Targeted disruption of mouse Coch provides functional evidence that DFNA9 hearing loss is not a COCH haploinsufficiency disorder.

Tomoko Makishima, Clara I. Rodriguez, Nahid G. Robertson, Cynthia C. Morton, Colin L. Stewart, Andrew J. Griffith

Research output: Contribution to journalArticle

27 Scopus citations

Abstract

Dominant progressive hearing loss and vestibular dysfunction DFNA9 is caused by mutations of the human COCH gene. COCH encodes cochlin, a highly abundant secreted protein of unknown function in the inner ear. Cochlin has an N-terminal LCCL domain followed by two vWA domains, and all known DFNA9 mutations are either missense substitutions or an amino acid deletion in the LCCL domain. Here, we have characterized the auditory phenotype associated with a genomic deletion of mouse Coch downstream of the LCCL domain. Homozygous Coch (-/-) mice express no detectable cochlin in the inner ear. Auditory brainstem responses to click and pure-tone stimuli (8, 16, 32 kHz) were indistinguishable among wild type and homozygous Coch (-/-) mice. A Coch-LacZDeltaneo reporter allele detected Coch mRNA expression in nonsensory epithelial and stromal regions of the cochlea and vestibular labyrinth. These data provide functional evidence that DFNA9 is probably not caused by COCH haploinsufficiency, but via a dominant negative or gain-of-function effect, in nonsensory regions of the inner ear.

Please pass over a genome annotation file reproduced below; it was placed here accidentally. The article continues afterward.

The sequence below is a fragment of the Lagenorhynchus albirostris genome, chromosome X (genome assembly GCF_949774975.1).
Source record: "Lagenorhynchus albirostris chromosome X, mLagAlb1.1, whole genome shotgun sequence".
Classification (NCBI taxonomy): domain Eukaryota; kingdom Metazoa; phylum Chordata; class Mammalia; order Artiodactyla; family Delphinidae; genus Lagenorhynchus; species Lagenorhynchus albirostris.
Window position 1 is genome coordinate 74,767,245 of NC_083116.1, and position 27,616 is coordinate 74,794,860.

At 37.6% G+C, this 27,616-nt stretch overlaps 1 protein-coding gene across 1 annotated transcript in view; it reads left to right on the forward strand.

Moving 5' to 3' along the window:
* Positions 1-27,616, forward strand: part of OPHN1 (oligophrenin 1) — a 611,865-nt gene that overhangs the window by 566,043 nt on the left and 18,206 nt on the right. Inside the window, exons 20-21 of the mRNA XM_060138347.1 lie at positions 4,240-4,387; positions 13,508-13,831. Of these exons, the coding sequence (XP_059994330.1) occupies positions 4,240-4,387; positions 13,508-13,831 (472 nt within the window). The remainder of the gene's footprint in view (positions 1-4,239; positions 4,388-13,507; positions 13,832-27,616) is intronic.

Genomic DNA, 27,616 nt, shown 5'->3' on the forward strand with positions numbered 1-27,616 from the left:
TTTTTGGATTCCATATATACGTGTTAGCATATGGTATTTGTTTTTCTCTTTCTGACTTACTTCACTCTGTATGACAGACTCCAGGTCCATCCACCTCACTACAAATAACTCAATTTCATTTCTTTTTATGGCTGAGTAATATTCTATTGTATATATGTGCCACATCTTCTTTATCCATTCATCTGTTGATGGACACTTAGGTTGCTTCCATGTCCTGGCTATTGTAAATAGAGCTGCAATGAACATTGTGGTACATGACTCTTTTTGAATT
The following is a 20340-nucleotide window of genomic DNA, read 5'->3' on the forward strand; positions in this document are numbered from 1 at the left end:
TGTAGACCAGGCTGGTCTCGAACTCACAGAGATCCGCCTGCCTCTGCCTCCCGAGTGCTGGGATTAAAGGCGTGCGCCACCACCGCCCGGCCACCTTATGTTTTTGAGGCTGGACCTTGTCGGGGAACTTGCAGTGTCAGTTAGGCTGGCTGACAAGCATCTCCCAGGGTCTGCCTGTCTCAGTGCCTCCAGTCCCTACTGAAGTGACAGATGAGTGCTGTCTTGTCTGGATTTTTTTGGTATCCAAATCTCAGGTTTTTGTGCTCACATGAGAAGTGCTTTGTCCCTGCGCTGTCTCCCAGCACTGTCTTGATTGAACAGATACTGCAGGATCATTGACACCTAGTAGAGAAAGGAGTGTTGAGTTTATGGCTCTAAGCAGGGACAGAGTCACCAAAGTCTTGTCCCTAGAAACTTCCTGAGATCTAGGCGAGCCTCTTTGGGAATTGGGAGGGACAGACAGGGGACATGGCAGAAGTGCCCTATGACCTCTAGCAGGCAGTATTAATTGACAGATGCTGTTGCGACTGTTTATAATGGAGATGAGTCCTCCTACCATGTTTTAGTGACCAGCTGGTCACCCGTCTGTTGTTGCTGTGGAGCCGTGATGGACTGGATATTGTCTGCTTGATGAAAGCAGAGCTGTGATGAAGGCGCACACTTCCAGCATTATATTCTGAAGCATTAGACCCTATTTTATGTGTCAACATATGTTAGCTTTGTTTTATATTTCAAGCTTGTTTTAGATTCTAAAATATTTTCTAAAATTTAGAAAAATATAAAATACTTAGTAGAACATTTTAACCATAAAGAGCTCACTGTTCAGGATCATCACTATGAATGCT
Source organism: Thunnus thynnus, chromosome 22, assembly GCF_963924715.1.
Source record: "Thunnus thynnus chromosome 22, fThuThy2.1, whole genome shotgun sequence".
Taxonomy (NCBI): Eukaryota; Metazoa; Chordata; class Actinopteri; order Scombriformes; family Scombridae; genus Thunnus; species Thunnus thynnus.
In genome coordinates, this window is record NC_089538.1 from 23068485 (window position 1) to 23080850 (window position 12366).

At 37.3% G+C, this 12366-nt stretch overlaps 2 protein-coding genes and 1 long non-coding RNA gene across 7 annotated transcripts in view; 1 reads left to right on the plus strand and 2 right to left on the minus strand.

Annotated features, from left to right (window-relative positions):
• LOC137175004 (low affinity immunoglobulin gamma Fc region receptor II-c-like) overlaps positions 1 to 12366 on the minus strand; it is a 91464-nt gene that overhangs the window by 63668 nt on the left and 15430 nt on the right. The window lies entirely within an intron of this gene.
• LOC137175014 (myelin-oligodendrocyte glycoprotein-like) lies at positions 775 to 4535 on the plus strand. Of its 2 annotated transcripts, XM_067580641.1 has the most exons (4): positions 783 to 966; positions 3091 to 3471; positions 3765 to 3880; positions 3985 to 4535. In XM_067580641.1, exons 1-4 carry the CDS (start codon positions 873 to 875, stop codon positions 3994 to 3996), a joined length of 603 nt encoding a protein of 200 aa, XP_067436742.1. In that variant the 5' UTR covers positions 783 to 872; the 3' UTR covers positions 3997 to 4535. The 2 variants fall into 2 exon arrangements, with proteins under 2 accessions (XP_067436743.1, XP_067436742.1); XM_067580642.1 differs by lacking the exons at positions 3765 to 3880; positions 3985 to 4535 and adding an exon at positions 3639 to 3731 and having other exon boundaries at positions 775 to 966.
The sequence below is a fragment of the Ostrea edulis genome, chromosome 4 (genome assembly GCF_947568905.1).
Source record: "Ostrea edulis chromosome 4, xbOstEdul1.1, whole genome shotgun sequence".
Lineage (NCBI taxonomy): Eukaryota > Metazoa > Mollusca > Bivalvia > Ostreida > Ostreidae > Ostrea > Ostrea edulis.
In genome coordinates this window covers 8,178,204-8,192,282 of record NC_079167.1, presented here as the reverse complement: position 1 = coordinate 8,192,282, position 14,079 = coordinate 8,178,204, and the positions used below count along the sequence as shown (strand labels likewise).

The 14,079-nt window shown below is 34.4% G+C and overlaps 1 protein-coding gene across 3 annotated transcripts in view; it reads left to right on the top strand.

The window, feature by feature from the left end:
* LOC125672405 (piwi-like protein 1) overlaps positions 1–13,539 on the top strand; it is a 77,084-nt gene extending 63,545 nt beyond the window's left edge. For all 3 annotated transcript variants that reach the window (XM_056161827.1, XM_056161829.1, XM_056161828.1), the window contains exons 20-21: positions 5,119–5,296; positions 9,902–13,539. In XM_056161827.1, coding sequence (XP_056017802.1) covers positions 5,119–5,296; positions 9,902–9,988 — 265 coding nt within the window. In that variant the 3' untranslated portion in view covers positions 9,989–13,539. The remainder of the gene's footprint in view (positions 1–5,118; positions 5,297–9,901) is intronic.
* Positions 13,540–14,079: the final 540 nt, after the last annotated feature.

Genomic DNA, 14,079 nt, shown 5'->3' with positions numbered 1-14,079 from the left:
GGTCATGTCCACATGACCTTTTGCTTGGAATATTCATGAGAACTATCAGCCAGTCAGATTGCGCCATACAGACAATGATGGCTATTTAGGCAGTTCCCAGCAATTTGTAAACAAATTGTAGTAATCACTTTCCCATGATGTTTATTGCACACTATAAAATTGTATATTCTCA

Original languageEnglish (US)
Pages (from-to)29-34
Number of pages6
JournalHuman genetics
Volume118
Issue number1
DOIs
StatePublished - Oct 2005
Externally publishedYes

ASJC Scopus subject areas

  • Genetics
  • Genetics(clinical)

Fingerprint Dive into the research topics of 'Targeted disruption of mouse Coch provides functional evidence that DFNA9 hearing loss is not a COCH haploinsufficiency disorder.'. Together they form a unique fingerprint.

  • Cite this